Running on Empty tells the tale of Marshall Ulrich’s run across America. Yes, you read that right. He literally ran across the country, from California to New York.
Back in 2008, Marshall Ulrich departed from San Francisco on September 13, 2008 and arrived in New York City on November 4, 2008. He ran the entire distance–a total of 3,063.2 miles over the course of 53 days for an average of nearly 58 miles per day. In doing this, Marshall set the Master’s and Grand Master’s world records for the fastest crossings of the United States on foot, and was the third fastest overall. He did all of this at the age of 57.
Running on Empty serves as both a retelling of the story of Marshall’s run across America as well as personal memoire that follows Marshall from his childhood on a farm in rural Colorado up to the current time. In the process, the book demonstrates the linkages between Marshall’s personal life, business endeavors, and his efforts as an endurance athlete.
Marshall is an endurance athlete. While this book focuses in on his exploits as an ultrarunner, he is also an accomplished mountaineer who has climbed the seven summits, and he has participated in adventure races of all types as part of the Stray Dogs adventure racing team.
Marshall’s run across the country was tremendously challenging in many different ways. The most obvious challenge is that the human body simply isn’t well-suited to running 50+ miles every day for months on end. During the course of the run Marshall endures many injuries that would have put most runners on the sideline for weeks or months. Rather than stop, he just kept right on going.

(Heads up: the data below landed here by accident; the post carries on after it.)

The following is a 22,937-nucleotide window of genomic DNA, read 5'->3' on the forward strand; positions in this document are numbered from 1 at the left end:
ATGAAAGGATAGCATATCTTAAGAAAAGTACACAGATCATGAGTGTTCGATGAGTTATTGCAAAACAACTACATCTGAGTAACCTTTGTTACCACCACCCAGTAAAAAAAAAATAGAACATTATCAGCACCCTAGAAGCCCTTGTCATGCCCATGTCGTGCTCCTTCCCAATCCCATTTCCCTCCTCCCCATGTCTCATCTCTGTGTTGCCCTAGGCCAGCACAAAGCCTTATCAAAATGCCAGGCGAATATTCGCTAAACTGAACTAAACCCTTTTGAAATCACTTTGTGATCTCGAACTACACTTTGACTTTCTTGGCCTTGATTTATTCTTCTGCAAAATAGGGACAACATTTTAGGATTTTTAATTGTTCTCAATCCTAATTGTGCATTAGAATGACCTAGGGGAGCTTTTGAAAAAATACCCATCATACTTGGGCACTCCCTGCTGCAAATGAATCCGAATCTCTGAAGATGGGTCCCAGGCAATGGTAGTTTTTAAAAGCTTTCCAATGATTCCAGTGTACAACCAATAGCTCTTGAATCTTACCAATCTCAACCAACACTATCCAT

In addition, the book gives a clear description of the logistical headache this project entailed as well as the incredible commitment required by both Marshall and those helping him. In a typical day, Marshall would start at 8 AM and finish at 1 or 2 AM in the morning, having only stopped for an hour in total throughout the day. Every mile along the road, a van would stop and get him whatever he needed: liquids, food, fresh clothes, medical attention. Once Marshall has passed the van they’d pull ahead another mile and do it all over again.
This happened over, and over, and over again. For 16 to 20 hours every day. For 2 months.
This wasn’t a one-man project. Marshall was assisted by a fulltime support team consisting of two vehicles (a van and an RV) and a handful of individuals tending to his needs.
Another point the book spends a little time on is that Marshall’s run was supposed to coincide with that of another endurance athlete, Charlie Engle. Charlie and Marshall set out together from San Francisco city hall and ran together for most of the first day. However, Charlie was injured within the first couple of weeks and was unable to continue, though he did ride most of the rest of the way on a bike. However, for reasons that aren’t totally clear in the book, Marshall and Charlie butted heads repeatedly as the run wound down to its conclusion and it seems that by the end of the project the two weren’t on speaking terms.